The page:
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Thyroid Help for Heavy Menstrual Bleeding

Heavy menstrual bleeding is a very distressing condition affecting many women who are trying to conceive - and can be especially problematic during peri-menopause. The good news is that there are a number of very helpful natural and hormonal solutions that can work wonders. One of my favorites that receives less attention than it merits is good thyroid health. Many times my clients with heavy menstrual bleeding have found their symptoms greatly improved by thyroid hormone replacement.

It is critical to get your thyroid checked out - thoroughly - if you have heavy menstrual bleeding. An under-functioning thyroid is a primary cause of excessive bleeding and cramping and is easily overlooked by many gynecologists in part because of the current controversies regarding thyroid testing and treatment. In one study on the connection between thyroid function and excessive uterine bleeding (1) it was discovered that menorrhagia (heavy menstrual bleeding) occurs in approximately 60% of women with hypothyroidism.

Low levels of thyroid hormones cause heavy bleeding in a number of ways, one is by altering clotting factors in the blood in ways which favor unrestrained bleeding.(3)

Another reason why low thyroid function may cause excessive bleeding is that hypothyroidism causes the levels of a hormone called sex hormone-binding globulin (SHBG) to drop. When levels of SHBG drop low, more estrogen is available to stimulate the uterine lining. SHBG is a primary way in which the body binds up excess estrogen making it inactive. A low thyroid causes low SHBG and this leaves too much estrogen swimming about in your body where it can constantly build up your uterus lining.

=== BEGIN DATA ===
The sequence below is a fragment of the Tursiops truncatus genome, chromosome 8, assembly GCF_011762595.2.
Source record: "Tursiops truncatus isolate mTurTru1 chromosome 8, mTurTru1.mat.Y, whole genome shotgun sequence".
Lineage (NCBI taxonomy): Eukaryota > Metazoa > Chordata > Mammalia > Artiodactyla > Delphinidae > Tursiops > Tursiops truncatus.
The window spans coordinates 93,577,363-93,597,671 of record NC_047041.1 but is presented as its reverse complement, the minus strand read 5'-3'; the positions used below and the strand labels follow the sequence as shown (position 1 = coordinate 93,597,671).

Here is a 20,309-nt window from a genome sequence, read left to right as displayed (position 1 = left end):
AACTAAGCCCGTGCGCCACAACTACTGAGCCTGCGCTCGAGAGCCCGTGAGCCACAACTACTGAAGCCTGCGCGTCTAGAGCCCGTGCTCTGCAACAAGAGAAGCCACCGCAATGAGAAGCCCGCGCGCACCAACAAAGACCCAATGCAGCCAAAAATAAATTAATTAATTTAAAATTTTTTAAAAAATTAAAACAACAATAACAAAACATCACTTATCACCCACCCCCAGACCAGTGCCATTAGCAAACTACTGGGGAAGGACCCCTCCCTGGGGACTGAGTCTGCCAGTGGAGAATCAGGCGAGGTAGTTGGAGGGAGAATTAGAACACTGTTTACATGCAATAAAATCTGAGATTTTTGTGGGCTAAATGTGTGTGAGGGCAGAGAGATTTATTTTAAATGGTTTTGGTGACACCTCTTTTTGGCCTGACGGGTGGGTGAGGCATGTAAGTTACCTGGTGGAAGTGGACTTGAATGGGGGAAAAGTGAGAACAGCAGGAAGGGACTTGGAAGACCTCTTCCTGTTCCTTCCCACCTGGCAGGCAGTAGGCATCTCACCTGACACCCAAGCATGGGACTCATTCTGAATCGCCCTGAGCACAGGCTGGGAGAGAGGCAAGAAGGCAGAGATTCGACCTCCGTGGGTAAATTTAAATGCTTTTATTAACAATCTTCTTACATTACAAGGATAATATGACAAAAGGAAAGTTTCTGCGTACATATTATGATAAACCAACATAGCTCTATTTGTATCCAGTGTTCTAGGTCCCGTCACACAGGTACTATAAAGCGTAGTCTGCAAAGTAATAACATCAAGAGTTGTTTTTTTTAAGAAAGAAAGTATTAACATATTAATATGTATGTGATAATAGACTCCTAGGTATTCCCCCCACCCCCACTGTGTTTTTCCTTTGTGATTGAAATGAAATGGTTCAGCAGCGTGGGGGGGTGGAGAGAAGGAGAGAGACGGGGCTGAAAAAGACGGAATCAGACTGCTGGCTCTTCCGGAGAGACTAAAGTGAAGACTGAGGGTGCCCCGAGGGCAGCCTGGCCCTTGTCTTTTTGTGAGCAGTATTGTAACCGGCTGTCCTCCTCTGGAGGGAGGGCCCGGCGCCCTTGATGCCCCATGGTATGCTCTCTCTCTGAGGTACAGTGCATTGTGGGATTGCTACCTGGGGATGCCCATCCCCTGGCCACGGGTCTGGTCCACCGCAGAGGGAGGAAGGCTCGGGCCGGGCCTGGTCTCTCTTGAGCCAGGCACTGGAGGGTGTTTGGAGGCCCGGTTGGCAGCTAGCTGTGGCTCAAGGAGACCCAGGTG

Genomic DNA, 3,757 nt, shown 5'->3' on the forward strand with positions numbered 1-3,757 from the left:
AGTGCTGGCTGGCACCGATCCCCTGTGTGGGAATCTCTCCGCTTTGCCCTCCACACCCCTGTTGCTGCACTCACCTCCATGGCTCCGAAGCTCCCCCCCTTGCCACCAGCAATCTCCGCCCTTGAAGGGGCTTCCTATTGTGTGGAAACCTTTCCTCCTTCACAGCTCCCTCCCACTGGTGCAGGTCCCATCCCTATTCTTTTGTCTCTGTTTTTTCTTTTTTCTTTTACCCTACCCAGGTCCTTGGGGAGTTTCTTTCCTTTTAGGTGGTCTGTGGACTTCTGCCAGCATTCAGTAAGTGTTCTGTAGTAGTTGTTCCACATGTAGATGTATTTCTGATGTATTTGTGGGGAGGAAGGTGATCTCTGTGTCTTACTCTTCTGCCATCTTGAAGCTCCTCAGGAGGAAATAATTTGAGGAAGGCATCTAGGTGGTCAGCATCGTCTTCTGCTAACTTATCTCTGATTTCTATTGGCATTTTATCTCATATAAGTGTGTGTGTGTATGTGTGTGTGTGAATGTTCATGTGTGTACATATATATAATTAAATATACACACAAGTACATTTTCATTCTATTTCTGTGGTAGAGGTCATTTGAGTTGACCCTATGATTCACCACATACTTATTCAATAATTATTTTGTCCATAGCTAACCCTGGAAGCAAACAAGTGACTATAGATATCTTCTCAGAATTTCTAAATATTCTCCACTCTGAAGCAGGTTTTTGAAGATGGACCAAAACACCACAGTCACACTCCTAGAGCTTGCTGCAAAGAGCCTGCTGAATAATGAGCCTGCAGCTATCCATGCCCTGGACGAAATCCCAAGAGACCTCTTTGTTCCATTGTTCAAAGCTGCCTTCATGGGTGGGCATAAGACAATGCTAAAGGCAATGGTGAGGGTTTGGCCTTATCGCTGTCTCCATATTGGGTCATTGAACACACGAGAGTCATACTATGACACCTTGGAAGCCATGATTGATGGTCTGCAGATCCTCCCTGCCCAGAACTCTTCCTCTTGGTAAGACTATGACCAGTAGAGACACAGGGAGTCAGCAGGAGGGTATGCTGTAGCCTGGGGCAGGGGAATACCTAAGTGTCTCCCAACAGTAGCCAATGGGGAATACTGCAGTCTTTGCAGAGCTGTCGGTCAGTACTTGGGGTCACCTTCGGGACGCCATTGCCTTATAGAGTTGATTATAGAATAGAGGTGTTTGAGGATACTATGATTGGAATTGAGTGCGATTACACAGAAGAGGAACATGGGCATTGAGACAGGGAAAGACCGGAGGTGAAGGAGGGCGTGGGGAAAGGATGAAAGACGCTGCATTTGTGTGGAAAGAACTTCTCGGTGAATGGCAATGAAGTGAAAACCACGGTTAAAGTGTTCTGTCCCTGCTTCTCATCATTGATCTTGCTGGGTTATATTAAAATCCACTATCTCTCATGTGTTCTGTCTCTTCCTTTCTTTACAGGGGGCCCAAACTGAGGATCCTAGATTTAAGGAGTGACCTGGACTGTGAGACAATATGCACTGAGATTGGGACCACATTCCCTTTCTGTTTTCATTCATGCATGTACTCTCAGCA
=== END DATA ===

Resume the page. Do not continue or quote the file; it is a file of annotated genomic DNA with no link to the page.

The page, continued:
Studies have shown (2) a direct correlation between low thyroid hormones and SHBG so it makes sense to get a thorough thyroid check if you are having a problem. You have to be a little savvy to get a good thyroid check. Many physicians still use outdated guidelines for diagnosing hypothyroidism meaning that you can be told that your thyroid is normal when it is frankly abnormal.

Thyroid function is usually tested with TSH (thyroid stimulating hormone) blood test. The new 2002 guidelines from the NACB (National Association of Biochemists) state that the normal reference range for TSH (thyroid stimulating hormone) should be 0.4 - 2.5 mIU/L. Confusingly the range on your lab report may use an upper cut-off of 5.0 to 6.0 mIU/L which is known to be too high. If you are already taking thyroid hormone medication for hypothyroidism the NACB recommends that your TSH should be corrected further to be under 2.0 mIU/L.

It is wise to check the levels of your free thyroid hormones Free T4 and Free T3 also to check that they are in range. Thyroid hormone replacement can quickly correct hypothyroidism and help you to have healthier estrogen metabolism getting to the root of many cases of heavy menstrual bleeding.

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Reference:

(3) Postgrad Med J (1990) 66, 280 - 284
Haemostasis in hypothyroidism
H.C. Ford and J.M. Carter
Department of Pathology, Wellington School of Medicine, P.O. Box 7343, Wellington, New Zealand.

The Menstrual Pattern in Thyroid Disease,J of Clin Endoc and Metab 1952;12:846-855
Interpretation of sex hormone-binding globulin levels in thyroid disorders, ThyroidVol 13, No. 8 Aug 2003, R.Hampl et al.

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